Global ecommerce giant Alibaba Group has launched a new system to combat the presence of counterfeit products on its retail platforms. Participating brands will now be assigned a dedicated online portal and will work directly with an account manager to remove imitation items from the site.
The new system, named the Intellectual Property (IP) Joint-Force System, is an expansion of Alibaba’s existing Good Faith Takedown program, which counts over 700 participating brands. Since 2015, participants that locate fakes of their products on Alibaba have been given priority access to the company’s counterfeit reporting and removal tools, allowing for swift processing without advanced substantiation.
“The [IP Joint-Force System] allows brands to identify the authenticity of a product and easily notify Alibaba of the infringing listing,” said Alibaba in a statement.
Alibaba announced the new system at its inaugural Rights Holders Collaboration Summit in Hangzhou, China on July 1. “[The new system] is a revolutionary industry solution that will redefine how IP enforcement is conducted in the digital age – where brands and e-commerce marketplaces must work collectively and strategically to combat counterfeiters,” said Matthew Bassiur, Alibaba Group’s head of global IP enforcement, in a press release. “This is one of several game-changing approaches that Alibaba will be advancing to both simplify and greatly enhance our overall enforcement process.”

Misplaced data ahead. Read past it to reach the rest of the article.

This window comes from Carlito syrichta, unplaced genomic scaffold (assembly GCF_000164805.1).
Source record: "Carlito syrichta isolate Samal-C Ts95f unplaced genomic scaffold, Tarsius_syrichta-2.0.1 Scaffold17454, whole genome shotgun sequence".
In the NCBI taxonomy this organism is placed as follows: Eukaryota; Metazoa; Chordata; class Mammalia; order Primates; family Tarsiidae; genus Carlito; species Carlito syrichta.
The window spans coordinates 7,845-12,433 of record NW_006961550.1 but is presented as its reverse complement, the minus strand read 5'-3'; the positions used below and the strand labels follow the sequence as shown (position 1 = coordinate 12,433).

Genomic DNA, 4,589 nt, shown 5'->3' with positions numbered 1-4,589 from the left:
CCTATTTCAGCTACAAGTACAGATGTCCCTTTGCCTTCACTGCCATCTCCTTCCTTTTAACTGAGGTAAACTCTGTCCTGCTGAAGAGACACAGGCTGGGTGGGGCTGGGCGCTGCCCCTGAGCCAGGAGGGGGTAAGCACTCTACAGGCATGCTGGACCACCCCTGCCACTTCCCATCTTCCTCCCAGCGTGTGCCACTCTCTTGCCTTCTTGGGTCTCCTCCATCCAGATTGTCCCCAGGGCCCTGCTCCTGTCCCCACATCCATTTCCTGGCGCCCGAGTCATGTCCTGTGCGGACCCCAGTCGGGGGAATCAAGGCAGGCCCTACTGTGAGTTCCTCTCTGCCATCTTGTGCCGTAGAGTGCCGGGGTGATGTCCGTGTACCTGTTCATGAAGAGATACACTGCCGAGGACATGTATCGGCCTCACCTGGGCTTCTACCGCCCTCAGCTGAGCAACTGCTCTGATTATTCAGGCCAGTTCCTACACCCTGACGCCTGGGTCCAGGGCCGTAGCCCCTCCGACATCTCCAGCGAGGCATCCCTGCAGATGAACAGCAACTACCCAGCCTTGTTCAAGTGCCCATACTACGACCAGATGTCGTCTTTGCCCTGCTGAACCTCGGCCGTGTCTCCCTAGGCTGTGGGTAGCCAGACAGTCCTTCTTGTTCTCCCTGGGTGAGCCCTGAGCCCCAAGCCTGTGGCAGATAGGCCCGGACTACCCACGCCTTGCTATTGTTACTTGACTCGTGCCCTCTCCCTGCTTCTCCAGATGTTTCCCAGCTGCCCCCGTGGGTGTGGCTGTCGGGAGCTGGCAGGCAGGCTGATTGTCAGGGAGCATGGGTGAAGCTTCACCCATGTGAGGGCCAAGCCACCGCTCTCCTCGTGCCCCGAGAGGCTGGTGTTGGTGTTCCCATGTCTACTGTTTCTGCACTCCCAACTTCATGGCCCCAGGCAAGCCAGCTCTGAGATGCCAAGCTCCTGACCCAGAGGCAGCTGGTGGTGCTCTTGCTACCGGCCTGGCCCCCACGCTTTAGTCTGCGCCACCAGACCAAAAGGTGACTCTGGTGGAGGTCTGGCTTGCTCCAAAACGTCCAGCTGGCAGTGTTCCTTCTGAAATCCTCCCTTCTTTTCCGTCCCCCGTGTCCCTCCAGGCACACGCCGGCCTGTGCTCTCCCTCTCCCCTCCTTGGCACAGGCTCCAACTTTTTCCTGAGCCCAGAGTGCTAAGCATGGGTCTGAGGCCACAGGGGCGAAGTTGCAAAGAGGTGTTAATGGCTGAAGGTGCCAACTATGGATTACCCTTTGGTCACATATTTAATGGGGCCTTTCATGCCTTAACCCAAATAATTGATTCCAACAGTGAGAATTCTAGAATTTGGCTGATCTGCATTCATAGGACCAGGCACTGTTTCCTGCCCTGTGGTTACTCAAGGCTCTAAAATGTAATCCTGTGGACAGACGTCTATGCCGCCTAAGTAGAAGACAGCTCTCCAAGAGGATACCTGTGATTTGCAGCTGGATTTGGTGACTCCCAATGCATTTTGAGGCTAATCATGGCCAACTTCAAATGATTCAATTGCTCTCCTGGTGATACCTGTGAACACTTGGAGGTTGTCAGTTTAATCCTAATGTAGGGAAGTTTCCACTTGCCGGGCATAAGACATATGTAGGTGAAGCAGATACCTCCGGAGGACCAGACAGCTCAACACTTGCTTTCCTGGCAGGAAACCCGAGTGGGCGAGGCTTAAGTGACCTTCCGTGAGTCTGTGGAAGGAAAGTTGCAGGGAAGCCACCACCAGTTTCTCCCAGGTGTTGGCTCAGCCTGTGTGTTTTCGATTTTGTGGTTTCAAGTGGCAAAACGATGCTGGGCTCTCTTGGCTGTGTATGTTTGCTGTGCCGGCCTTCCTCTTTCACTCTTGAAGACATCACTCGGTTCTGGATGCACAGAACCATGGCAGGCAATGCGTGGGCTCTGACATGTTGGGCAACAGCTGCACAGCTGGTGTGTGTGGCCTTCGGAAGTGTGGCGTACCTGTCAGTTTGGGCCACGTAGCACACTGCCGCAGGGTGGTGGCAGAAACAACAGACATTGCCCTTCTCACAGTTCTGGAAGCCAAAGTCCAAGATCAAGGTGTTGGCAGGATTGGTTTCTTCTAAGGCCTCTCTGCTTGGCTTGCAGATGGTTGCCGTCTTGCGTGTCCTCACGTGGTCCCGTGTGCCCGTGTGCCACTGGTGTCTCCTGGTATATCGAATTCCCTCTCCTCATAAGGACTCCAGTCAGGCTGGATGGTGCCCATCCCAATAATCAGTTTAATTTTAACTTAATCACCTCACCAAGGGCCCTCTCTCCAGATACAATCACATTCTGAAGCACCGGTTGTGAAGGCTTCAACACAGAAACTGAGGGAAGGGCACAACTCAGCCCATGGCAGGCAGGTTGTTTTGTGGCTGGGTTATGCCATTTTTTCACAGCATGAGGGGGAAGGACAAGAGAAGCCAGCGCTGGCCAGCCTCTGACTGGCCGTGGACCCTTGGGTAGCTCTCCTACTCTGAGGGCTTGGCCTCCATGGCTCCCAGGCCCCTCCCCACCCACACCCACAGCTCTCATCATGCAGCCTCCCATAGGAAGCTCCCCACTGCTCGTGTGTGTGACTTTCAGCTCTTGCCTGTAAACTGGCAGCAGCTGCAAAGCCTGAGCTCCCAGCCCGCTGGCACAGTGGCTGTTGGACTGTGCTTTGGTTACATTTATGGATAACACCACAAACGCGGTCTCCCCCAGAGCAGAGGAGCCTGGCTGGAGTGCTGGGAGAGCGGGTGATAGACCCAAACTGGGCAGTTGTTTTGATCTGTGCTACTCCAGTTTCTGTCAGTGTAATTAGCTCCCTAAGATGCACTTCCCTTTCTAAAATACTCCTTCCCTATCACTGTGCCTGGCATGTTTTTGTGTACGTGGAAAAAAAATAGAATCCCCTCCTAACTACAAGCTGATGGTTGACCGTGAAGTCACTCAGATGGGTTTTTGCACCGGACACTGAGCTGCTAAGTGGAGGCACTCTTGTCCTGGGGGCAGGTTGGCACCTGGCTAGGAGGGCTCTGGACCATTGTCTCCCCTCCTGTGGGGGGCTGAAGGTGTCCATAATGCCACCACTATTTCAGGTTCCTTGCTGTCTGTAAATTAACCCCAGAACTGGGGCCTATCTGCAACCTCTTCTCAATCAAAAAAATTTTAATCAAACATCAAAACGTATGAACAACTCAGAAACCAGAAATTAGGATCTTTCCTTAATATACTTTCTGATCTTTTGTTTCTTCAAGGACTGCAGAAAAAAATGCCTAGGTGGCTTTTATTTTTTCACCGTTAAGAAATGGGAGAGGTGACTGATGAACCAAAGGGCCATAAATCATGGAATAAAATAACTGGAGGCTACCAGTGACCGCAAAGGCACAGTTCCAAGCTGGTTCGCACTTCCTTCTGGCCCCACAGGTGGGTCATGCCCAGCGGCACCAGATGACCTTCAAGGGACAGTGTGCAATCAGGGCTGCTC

The release comes after several months of Alibaba reassuring the public that, in spite of heavy criticism, it is committed to keeping counterfeit products off its ecommerce platforms. “Counterfeit goods are absolutely unacceptable, and brands and their intellectual property must be protected,” wrote Alibaba Group founder and executive chairman Jack Ma in an op-ed published on June 22 in the Wall Street Journal. “Alibaba is only interested in supporting those manufacturers who innovate and invest in their own brands. We have zero tolerance for those who rip off other people’s intellectual property.”
Ma’s op-ed followed comments he made at Alibaba’s investor day that created a storm of controversy. “The problem is the fake products today are of better quality and better price than the real names,” Ma said, as reported by the Wall Street Journal. “They are exactly the same factories, exactly the same raw materials but they do not use the names.” Critics said Ma’s comments made it appear as if the mogul was absolving Alibaba for allowing a proliferation of fakes, while supporters and critics contended that Ma was simply pointing out the effects of brands outsourcing elements of their supply chain.
In May, Alibaba was forced to leave the International Anti-Counterfeiting Coalition (IACC) after fellow member brands, including luxury goods maker Michael Kors Holdings and French group Kering SA’s Gucci brand, left the Coalition in protest. They accused Alibaba of not doing enough to prevent the sale of fake products on its sites. The IACC made the decision to force out the Chinese ecommerce giant following a report by the AP that the Coalition’s president had several conflicts of interest when first admitting it.